There was time, some years ago, when I lived in the suburbs with three Salukis. Every evening, I walked several miles around the neighborhood with the dogs on retractable leads. I do not recommend this.
But at the time, I knew no better. There is an art form, a ballet of sorts, involved in walking three Salukis on three flexileads. The dogs dart to and fro, the lines zing and zang, and the walker constantly exchanges leads and hands as the dogs perform complicated pinwheels in opposite directions, like a Cirque du Soleil act. I don’t like to brag, but I like to think we performed like a well-oiled machine, a precision dance troupe, and made quite the vision walking along our neighborhood streets every evening.
Until one evening, when everything went haywire.
You see, to change hands and leads and keep your arms from popping out of joint, you have to constantly lift the lines and leads over your head. This is good exercise for the upper body, transforming a dog walk into a full body workout. My neighborhood didn’t have sidewalks, but it didn’t have a lot of traffic, either, so we generally walked in the middle of the road.
So it was, one dark and windy night, I was climbing the hill on the way home, the leads pleasantly zinging and zanging overhead, when A) a car unexpectedly rounded the bend, spotlighting us, and B) a gust of wind picked up.
Did I mention I have long hair?
Turns out, when you call the dogs back to you, retracting the leads while holding them over your head as the wind blows your hair up in the air, several things happen. None of which is good. The dogs all fly back toward you, from various directions, but not by straight routes. The leashes retract — along with your hair. They suck your hair up all the way to the root, preventing you from unbraiding the tangle the dogs have made of the lines, and in fact wrapping one around your neck when one dog changes direction.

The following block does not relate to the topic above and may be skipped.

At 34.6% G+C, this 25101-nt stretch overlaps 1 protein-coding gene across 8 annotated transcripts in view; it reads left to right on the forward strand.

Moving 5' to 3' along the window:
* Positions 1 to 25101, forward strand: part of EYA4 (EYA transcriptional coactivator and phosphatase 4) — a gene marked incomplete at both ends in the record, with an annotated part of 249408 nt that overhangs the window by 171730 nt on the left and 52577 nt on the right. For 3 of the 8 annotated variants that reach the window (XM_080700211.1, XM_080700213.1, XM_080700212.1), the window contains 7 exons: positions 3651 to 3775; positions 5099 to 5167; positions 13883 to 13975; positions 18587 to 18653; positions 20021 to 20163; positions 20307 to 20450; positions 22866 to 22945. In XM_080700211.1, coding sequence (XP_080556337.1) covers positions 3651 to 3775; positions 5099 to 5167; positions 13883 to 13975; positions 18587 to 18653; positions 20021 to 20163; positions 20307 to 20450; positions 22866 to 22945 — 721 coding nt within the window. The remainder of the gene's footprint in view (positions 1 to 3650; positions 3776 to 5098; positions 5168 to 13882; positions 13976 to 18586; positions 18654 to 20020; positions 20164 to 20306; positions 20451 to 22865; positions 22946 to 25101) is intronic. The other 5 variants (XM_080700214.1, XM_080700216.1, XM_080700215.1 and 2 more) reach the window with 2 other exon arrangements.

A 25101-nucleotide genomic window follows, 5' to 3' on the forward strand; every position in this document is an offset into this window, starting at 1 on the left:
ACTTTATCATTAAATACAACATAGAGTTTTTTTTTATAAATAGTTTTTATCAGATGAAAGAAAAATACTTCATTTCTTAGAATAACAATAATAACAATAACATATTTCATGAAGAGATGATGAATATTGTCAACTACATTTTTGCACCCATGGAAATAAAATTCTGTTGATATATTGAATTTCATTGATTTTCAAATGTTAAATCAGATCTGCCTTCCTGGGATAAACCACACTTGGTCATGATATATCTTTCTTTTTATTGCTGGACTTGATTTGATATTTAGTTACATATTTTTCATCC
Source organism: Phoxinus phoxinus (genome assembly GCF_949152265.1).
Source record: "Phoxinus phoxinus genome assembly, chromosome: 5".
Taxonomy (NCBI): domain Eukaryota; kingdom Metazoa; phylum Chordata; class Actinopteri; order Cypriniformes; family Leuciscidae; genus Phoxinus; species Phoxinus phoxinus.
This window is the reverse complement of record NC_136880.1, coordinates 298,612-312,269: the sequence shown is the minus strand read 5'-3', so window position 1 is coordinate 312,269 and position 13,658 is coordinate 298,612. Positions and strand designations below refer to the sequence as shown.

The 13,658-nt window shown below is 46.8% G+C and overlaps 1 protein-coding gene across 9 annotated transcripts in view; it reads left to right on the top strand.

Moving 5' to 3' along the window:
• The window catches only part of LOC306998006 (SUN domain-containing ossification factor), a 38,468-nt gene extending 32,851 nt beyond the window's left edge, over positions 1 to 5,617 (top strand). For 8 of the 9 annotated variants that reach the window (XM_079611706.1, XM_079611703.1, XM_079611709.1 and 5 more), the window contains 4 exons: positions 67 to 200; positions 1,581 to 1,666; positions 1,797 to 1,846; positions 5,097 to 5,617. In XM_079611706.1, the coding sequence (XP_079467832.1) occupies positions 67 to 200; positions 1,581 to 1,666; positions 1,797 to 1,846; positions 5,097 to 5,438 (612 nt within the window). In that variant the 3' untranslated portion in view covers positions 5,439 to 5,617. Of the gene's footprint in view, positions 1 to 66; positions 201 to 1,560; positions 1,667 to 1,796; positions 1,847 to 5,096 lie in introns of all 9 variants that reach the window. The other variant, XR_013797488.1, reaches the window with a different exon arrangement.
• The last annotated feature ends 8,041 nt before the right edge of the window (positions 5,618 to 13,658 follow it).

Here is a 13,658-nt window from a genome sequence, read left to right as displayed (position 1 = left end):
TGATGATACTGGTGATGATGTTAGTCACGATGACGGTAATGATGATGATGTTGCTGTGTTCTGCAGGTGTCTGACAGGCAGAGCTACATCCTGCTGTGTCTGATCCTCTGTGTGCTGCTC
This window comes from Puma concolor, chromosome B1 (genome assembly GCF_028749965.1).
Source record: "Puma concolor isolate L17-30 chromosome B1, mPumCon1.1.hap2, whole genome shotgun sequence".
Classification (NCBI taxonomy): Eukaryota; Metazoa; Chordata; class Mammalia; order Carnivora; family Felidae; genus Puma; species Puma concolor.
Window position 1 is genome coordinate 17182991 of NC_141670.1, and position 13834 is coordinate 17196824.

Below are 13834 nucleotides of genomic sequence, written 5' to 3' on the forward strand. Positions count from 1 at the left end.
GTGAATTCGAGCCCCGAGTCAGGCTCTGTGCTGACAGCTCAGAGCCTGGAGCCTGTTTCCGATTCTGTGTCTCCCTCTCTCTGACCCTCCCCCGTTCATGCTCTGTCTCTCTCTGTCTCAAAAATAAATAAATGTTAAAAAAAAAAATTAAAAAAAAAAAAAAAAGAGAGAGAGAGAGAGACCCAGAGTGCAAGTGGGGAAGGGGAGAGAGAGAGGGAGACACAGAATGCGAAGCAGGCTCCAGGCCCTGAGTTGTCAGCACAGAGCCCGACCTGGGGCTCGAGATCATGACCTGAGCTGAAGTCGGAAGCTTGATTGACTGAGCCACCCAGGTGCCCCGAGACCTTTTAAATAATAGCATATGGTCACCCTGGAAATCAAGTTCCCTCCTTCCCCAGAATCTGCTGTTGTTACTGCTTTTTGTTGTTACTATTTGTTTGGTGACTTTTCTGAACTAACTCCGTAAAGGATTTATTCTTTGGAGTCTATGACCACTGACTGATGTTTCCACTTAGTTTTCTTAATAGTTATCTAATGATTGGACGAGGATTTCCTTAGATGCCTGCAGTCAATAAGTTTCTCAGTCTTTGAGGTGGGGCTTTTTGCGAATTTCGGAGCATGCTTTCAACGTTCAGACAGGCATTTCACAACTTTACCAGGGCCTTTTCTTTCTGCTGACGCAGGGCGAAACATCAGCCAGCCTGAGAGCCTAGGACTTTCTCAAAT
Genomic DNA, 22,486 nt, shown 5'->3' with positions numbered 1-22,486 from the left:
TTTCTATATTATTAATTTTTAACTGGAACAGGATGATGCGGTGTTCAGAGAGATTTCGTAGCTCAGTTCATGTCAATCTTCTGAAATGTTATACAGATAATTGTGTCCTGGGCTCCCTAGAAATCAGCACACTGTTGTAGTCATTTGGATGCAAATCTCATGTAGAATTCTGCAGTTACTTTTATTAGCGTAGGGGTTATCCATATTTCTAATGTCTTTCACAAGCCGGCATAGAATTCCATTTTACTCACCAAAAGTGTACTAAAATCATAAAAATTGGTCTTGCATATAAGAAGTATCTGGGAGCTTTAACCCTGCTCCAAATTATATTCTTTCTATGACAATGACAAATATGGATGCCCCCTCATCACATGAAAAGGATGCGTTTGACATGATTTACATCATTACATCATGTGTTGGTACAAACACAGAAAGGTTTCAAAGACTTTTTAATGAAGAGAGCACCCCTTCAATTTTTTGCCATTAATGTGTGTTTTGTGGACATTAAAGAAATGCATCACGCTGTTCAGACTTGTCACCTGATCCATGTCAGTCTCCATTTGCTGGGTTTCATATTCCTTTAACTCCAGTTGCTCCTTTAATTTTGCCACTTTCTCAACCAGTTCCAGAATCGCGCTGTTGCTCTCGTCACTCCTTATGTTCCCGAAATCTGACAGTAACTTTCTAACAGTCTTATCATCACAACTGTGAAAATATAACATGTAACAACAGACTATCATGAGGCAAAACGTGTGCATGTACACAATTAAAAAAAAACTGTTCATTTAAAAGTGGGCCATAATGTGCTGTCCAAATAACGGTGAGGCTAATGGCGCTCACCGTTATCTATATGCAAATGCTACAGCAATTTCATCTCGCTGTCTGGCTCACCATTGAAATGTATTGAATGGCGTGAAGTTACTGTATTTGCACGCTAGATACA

After that, things go poorly. The lines keep retracting, sucking your hair along with them, pulling the dogs toward your head and toward each other until they all meet in a sudden impact sort of situation. This in turn causes more things to transpire: Your head is flung to dog-head-level in an attempt to not have your hair ripped out and your breath cut off. The dogs, all now stuck together and blaming one another for the unwarranted collision, realize now is the ideal time to have a massive dog fight, even though they are now attached to your scalp by a matter of mere inches. OK, only two of them; the third one is desperately trying to run away, dragging your head, now in the center of a rapidly constricting cat’s cradle, with him.
Luckily, since your face is being trampled by the other two, he can’t pull you very far.
At least the car stopped. Who wouldn’t, with that kind of free entertainment in their headlights? I think he may have even turned his brights on. Didn’t get out of the car or anything rash or heroic like that, but he got a good show. I may have even seen a flash from a camera. Because being blinded also helped.